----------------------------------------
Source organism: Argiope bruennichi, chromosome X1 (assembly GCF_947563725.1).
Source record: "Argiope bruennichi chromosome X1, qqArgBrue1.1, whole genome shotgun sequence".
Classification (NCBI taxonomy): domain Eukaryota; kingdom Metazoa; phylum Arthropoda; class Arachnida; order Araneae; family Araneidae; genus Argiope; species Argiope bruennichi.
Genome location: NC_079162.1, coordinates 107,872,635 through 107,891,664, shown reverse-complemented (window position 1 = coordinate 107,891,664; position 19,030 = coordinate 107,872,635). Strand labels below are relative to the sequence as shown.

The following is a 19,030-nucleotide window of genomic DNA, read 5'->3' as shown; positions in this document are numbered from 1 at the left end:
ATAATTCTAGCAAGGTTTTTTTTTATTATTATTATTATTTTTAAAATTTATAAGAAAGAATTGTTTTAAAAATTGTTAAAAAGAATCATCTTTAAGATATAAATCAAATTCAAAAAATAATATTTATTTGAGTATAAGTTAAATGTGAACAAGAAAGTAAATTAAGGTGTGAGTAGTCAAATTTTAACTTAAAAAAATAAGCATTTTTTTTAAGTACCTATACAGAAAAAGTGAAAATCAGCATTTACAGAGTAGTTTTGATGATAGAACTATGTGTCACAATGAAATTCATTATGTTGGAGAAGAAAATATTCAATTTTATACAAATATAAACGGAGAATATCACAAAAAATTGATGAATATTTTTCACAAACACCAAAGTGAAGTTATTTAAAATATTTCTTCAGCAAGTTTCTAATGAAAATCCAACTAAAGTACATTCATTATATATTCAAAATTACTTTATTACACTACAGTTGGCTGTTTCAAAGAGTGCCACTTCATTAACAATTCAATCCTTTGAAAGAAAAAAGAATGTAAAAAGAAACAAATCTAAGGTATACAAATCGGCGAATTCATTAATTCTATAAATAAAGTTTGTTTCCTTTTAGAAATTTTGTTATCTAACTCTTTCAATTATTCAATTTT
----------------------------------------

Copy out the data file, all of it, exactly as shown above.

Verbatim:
Source organism: Argiope bruennichi, chromosome X1 (assembly GCF_947563725.1).
Source record: "Argiope bruennichi chromosome X1, qqArgBrue1.1, whole genome shotgun sequence".
Classification (NCBI taxonomy): domain Eukaryota; kingdom Metazoa; phylum Arthropoda; class Arachnida; order Araneae; family Araneidae; genus Argiope; species Argiope bruennichi.
Genome location: NC_079162.1, coordinates 107,872,635 through 107,891,664, shown reverse-complemented (window position 1 = coordinate 107,891,664; position 19,030 = coordinate 107,872,635). Strand labels below are relative to the sequence as shown.

The following is a 19,030-nucleotide window of genomic DNA, read 5'->3' as shown; positions in this document are numbered from 1 at the left end:
ATAATTCTAGCAAGGTTTTTTTTTATTATTATTATTATTTTTAAAATTTATAAGAAAGAATTGTTTTAAAAATTGTTAAAAAGAATCATCTTTAAGATATAAATCAAATTCAAAAAATAATATTTATTTGAGTATAAGTTAAATGTGAACAAGAAAGTAAATTAAGGTGTGAGTAGTCAAATTTTAACTTAAAAAAATAAGCATTTTTTTTAAGTACCTATACAGAAAAAGTGAAAATCAGCATTTACAGAGTAGTTTTGATGATAGAACTATGTGTCACAATGAAATTCATTATGTTGGAGAAGAAAATATTCAATTTTATACAAATATAAACGGAGAATATCACAAAAAATTGATGAATATTTTTCACAAACACCAAAGTGAAGTTATTTAAAATATTTCTTCAGCAAGTTTCTAATGAAAATCCAACTAAAGTACATTCATTATATATTCAAAATTACTTTATTACACTACAGTTGGCTGTTTCAAAGAGTGCCACTTCATTAACAATTCAATCCTTTGAAAGAAAAAAGAATGTAAAAAGAAACAAATCTAAGGTATACAAATCGGCGAATTCATTAATTCTATAAATAAAGTTTGTTTCCTTTTAGAAATTTTGTTATCTAACTCTTTCAATTATTCAATTTT